§ iv. As for those who wonder that what is unreasoning should obey reason, they do not seem to me to recognize the power of reason, how great it is, and how far-reaching its dominion is—a power not gained by harsh and repelling methods, but by attractive ones, as mild persuasion which always accomplishes more than compulsion or violence. For even the spirit and nerves and bones, and other parts of the body, though devoid of reason, yet at any instigation of reason, when she shakes as it were the reins, are all on the alert and compliant and obedient, the feet to run, and the hands to throw or lift, at her bidding. Right excellently has the poet set forth in the following lines the sympathy and accordance between the unreasoning and reason:—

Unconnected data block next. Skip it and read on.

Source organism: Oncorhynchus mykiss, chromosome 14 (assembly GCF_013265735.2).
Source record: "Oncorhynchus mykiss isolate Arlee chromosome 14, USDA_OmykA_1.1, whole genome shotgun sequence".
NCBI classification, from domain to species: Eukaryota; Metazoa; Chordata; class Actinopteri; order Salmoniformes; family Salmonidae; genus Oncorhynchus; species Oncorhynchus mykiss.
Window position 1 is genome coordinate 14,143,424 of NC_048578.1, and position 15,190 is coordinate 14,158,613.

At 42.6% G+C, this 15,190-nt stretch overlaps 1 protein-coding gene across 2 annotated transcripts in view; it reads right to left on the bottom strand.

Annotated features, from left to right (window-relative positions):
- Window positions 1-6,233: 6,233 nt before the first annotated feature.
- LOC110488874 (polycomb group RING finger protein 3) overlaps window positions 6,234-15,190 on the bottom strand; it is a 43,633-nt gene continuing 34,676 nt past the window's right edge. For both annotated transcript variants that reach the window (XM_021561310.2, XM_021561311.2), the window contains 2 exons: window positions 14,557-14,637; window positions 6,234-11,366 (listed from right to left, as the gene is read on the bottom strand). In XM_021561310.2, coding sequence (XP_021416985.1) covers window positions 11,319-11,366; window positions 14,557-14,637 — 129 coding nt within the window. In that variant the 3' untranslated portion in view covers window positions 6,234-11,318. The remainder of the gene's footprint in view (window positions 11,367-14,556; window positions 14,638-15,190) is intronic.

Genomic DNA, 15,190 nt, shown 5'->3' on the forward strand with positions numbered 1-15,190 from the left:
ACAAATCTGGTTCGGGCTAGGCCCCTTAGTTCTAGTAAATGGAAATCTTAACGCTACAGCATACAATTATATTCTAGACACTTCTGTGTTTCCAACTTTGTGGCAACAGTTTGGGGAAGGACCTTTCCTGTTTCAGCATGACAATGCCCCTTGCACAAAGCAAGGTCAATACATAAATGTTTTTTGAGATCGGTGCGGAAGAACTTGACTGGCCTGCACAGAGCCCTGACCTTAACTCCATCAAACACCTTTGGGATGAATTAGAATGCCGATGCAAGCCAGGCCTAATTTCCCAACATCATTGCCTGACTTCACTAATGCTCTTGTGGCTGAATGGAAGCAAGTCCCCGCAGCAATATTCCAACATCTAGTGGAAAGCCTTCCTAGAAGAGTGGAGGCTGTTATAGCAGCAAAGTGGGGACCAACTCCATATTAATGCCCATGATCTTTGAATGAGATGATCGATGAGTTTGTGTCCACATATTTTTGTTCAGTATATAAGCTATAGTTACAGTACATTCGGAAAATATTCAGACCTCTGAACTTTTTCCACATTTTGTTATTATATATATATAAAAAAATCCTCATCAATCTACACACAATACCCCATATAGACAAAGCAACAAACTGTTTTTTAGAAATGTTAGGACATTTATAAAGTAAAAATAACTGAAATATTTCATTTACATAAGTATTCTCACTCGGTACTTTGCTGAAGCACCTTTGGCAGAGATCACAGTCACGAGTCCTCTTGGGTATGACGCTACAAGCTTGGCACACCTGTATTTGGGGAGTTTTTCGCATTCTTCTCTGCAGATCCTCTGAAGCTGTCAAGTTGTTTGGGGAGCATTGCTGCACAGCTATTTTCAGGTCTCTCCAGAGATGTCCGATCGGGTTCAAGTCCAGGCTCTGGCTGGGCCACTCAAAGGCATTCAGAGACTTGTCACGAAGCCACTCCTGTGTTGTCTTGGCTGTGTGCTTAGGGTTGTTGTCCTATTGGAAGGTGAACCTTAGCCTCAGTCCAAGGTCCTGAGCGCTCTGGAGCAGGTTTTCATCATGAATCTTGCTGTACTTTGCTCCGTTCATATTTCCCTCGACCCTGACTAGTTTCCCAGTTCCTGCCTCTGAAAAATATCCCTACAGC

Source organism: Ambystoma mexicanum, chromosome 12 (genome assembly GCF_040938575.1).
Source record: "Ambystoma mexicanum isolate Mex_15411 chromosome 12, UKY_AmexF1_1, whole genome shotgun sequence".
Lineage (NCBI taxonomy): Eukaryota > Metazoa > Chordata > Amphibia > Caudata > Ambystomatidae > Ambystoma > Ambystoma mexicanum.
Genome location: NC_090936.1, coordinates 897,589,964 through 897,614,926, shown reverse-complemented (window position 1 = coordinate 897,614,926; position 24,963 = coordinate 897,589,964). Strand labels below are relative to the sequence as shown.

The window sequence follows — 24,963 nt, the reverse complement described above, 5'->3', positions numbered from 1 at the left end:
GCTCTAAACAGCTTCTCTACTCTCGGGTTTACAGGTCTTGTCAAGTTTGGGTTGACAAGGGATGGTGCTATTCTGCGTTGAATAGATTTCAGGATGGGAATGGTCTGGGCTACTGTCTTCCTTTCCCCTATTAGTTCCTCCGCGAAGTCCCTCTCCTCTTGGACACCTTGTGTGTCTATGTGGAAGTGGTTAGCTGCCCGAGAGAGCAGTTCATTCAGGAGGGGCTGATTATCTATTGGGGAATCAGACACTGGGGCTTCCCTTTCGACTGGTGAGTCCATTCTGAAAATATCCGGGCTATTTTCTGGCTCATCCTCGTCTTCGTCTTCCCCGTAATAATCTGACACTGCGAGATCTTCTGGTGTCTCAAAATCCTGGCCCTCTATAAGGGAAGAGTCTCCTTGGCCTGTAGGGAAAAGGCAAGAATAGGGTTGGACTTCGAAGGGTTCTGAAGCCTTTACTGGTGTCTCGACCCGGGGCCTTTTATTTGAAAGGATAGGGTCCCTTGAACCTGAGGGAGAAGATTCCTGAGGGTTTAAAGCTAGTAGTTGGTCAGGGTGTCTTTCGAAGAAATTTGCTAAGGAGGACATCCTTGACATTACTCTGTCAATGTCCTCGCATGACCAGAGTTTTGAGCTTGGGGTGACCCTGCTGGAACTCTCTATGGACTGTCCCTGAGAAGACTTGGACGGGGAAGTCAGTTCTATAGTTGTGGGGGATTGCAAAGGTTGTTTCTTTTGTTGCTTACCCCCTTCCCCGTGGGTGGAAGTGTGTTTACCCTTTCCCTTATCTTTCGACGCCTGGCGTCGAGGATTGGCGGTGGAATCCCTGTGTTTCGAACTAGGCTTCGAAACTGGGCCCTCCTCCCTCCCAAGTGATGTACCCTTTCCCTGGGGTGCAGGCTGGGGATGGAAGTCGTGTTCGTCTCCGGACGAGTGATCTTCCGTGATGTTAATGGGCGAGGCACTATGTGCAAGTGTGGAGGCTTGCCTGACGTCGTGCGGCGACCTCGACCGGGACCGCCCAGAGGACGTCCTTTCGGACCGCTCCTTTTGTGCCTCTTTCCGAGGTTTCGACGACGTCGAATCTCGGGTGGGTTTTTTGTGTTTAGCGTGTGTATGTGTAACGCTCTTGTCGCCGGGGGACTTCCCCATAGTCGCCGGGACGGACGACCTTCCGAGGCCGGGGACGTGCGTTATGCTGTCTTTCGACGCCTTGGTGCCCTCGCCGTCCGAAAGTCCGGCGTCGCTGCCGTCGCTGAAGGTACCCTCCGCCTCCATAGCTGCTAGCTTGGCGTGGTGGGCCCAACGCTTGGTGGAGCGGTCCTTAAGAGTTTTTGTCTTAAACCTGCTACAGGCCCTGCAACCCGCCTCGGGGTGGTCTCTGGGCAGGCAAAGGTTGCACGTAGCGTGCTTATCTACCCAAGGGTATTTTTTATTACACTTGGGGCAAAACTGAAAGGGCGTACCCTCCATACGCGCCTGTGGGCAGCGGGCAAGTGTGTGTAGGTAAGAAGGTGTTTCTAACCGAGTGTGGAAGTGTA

“Thus were her beauteous cheeks diffused with tears, Weeping her husband really present then. But though Odysseus pitied her in heart, His eyes like horn or steel impassive stood Within their lids, and craft his tears repressed.”222